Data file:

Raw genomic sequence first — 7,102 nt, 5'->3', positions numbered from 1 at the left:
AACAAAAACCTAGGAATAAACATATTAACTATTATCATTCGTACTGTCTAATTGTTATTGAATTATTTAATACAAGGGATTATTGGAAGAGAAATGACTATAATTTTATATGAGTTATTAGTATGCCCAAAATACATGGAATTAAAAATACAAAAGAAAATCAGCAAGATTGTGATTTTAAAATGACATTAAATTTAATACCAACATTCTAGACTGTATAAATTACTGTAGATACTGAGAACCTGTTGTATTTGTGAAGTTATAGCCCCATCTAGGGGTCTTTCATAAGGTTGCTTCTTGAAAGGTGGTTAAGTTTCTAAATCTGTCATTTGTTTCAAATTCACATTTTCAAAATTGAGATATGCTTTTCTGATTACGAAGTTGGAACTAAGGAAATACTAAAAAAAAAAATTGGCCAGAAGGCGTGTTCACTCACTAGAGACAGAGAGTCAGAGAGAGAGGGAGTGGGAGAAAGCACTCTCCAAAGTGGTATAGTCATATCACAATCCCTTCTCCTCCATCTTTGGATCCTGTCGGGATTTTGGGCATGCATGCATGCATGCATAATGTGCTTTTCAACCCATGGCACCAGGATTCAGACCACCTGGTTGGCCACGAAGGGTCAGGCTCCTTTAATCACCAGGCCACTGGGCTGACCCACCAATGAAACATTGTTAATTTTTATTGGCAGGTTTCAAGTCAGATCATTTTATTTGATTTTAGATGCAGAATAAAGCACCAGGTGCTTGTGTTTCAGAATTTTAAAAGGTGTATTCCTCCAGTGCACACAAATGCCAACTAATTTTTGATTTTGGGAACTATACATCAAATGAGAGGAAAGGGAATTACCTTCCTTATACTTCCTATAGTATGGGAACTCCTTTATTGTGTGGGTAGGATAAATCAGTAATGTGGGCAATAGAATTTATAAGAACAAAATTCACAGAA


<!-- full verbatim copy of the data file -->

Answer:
Raw genomic sequence first — 7,102 nt, 5'->3', positions numbered from 1 at the left:
AACAAAAACCTAGGAATAAACATATTAACTATTATCATTCGTACTGTCTAATTGTTATTGAATTATTTAATACAAGGGATTATTGGAAGAGAAATGACTATAATTTTATATGAGTTATTAGTATGCCCAAAATACATGGAATTAAAAATACAAAAGAAAATCAGCAAGATTGTGATTTTAAAATGACATTAAATTTAATACCAACATTCTAGACTGTATAAATTACTGTAGATACTGAGAACCTGTTGTATTTGTGAAGTTATAGCCCCATCTAGGGGTCTTTCATAAGGTTGCTTCTTGAAAGGTGGTTAAGTTTCTAAATCTGTCATTTGTTTCAAATTCACATTTTCAAAATTGAGATATGCTTTTCTGATTACGAAGTTGGAACTAAGGAAATACTAAAAAAAAAAATTGGCCAGAAGGCGTGTTCACTCACTAGAGACAGAGAGTCAGAGAGAGAGGGAGTGGGAGAAAGCACTCTCCAAAGTGGTATAGTCATATCACAATCCCTTCTCCTCCATCTTTGGATCCTGTCGGGATTTTGGGCATGCATGCATGCATGCATAATGTGCTTTTCAACCCATGGCACCAGGATTCAGACCACCTGGTTGGCCACGAAGGGTCAGGCTCCTTTAATCACCAGGCCACTGGGCTGACCCACCAATGAAACATTGTTAATTTTTATTGGCAGGTTTCAAGTCAGATCATTTTATTTGATTTTAGATGCAGAATAAAGCACCAGGTGCTTGTGTTTCAGAATTTTAAAAGGTGTATTCCTCCAGTGCACACAAATGCCAACTAATTTTTGATTTTGGGAACTATACATCAAATGAGAGGAAAGGGAATTACCTTCCTTATACTTCCTATAGTATGGGAACTCCTTTATTGTGTGGGTAGGATAAATCAGTAATGTGGGCAATAGAATTTATAAGAACAAAATTCACAGAA